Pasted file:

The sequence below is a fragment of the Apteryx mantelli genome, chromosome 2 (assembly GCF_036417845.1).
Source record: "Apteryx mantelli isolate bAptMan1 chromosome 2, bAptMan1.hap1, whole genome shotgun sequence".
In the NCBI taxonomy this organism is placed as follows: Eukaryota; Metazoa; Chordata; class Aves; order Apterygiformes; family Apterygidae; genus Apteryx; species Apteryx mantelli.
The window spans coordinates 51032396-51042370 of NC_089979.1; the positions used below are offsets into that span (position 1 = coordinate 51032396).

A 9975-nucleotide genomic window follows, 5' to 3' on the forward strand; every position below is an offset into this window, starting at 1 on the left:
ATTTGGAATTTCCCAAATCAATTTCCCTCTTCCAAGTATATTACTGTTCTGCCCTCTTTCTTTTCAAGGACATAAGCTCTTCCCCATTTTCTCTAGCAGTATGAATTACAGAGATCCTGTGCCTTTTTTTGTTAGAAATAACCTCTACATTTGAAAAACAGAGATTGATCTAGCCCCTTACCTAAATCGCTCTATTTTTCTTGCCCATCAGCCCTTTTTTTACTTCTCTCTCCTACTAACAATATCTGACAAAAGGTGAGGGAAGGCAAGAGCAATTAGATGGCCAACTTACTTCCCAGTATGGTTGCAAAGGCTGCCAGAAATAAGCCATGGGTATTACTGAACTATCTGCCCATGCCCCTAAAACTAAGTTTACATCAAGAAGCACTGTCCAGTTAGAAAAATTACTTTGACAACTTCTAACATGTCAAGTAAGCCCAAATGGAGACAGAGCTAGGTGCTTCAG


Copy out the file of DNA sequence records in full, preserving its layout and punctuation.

The sequence below is a fragment of the Apteryx mantelli genome, chromosome 2 (assembly GCF_036417845.1).
Source record: "Apteryx mantelli isolate bAptMan1 chromosome 2, bAptMan1.hap1, whole genome shotgun sequence".
In the NCBI taxonomy this organism is placed as follows: Eukaryota; Metazoa; Chordata; class Aves; order Apterygiformes; family Apterygidae; genus Apteryx; species Apteryx mantelli.
The window spans coordinates 51032396-51042370 of NC_089979.1; the positions used below are offsets into that span (position 1 = coordinate 51032396).

A 9975-nucleotide genomic window follows, 5' to 3' on the forward strand; every position below is an offset into this window, starting at 1 on the left:
ATTTGGAATTTCCCAAATCAATTTCCCTCTTCCAAGTATATTACTGTTCTGCCCTCTTTCTTTTCAAGGACATAAGCTCTTCCCCATTTTCTCTAGCAGTATGAATTACAGAGATCCTGTGCCTTTTTTTGTTAGAAATAACCTCTACATTTGAAAAACAGAGATTGATCTAGCCCCTTACCTAAATCGCTCTATTTTTCTTGCCCATCAGCCCTTTTTTTACTTCTCTCTCCTACTAACAATATCTGACAAAAGGTGAGGGAAGGCAAGAGCAATTAGATGGCCAACTTACTTCCCAGTATGGTTGCAAAGGCTGCCAGAAATAAGCCATGGGTATTACTGAACTATCTGCCCATGCCCCTAAAACTAAGTTTACATCAAGAAGCACTGTCCAGTTAGAAAAATTACTTTGACAACTTCTAACATGTCAAGTAAGCCCAAATGGAGACAGAGCTAGGTGCTTCAG